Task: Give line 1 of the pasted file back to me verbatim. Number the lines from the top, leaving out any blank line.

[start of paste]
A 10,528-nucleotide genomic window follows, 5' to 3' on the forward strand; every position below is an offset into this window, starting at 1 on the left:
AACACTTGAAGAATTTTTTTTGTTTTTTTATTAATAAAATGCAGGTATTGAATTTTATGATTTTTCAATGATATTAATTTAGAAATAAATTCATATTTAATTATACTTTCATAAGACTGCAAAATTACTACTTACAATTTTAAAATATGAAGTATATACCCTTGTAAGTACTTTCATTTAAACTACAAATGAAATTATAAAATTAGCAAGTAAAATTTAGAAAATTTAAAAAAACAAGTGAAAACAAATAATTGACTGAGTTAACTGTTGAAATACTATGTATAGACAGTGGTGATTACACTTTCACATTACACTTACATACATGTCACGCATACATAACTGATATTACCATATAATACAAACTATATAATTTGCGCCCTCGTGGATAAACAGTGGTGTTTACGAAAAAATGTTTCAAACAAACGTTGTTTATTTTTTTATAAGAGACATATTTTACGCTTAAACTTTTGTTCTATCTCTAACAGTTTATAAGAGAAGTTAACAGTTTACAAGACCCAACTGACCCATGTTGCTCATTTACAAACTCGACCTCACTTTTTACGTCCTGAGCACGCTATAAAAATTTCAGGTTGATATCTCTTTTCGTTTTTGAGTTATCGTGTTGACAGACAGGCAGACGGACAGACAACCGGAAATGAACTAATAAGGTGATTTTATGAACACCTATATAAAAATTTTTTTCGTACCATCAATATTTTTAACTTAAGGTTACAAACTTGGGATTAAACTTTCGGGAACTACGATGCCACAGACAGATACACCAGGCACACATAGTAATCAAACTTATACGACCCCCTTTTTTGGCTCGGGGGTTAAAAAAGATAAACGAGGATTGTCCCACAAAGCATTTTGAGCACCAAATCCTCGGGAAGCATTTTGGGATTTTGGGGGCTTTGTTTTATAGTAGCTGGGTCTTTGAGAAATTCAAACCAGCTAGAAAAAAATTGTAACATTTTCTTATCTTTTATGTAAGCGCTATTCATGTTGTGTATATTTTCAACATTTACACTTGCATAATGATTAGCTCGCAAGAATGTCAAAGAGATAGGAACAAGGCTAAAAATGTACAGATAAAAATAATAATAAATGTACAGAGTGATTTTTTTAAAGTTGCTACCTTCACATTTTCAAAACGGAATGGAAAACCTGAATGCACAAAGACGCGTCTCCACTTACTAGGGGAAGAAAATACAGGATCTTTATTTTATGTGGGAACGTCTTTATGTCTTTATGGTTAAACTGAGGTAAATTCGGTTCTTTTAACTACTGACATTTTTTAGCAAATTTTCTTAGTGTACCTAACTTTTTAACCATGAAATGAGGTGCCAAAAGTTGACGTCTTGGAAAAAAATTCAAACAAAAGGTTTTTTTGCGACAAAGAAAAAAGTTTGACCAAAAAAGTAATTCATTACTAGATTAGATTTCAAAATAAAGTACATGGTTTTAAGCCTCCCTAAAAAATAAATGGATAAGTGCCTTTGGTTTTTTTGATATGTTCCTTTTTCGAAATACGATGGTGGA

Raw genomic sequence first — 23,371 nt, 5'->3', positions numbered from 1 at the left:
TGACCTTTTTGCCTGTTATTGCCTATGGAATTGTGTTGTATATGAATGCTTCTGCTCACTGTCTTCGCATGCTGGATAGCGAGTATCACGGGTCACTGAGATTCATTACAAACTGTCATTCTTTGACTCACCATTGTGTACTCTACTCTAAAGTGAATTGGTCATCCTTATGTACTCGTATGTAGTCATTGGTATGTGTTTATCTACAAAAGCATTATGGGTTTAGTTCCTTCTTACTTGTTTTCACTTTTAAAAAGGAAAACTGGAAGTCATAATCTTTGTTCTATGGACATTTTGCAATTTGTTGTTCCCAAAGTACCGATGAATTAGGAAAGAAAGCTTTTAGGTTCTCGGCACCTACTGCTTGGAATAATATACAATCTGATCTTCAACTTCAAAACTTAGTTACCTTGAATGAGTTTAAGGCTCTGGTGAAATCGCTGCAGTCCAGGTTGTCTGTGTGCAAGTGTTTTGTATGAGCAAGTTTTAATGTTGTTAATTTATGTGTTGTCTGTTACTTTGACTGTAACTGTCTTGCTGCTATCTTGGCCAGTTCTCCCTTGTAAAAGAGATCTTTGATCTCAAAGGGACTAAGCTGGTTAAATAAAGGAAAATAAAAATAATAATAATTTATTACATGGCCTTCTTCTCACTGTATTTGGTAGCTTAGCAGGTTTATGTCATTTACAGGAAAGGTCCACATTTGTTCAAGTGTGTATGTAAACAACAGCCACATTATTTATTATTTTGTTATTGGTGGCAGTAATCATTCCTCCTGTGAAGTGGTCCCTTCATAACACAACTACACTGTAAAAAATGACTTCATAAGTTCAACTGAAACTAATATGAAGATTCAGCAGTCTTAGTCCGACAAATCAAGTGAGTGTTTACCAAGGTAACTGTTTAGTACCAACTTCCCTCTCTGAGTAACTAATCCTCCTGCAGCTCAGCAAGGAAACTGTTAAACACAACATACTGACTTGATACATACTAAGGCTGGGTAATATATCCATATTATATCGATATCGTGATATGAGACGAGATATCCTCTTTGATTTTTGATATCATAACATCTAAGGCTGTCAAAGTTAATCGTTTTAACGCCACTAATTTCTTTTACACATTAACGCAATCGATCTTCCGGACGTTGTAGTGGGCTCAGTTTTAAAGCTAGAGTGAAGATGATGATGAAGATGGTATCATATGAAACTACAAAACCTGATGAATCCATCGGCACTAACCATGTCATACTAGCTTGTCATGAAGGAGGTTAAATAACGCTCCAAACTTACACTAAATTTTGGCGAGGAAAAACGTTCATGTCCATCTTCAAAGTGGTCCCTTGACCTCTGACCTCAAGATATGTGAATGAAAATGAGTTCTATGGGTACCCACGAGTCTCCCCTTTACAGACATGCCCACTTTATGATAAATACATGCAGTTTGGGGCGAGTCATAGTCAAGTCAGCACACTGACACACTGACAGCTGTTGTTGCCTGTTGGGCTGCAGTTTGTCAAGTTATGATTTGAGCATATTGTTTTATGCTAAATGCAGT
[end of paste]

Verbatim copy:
A 10,528-nucleotide genomic window follows, 5' to 3' on the forward strand; every position below is an offset into this window, starting at 1 on the left: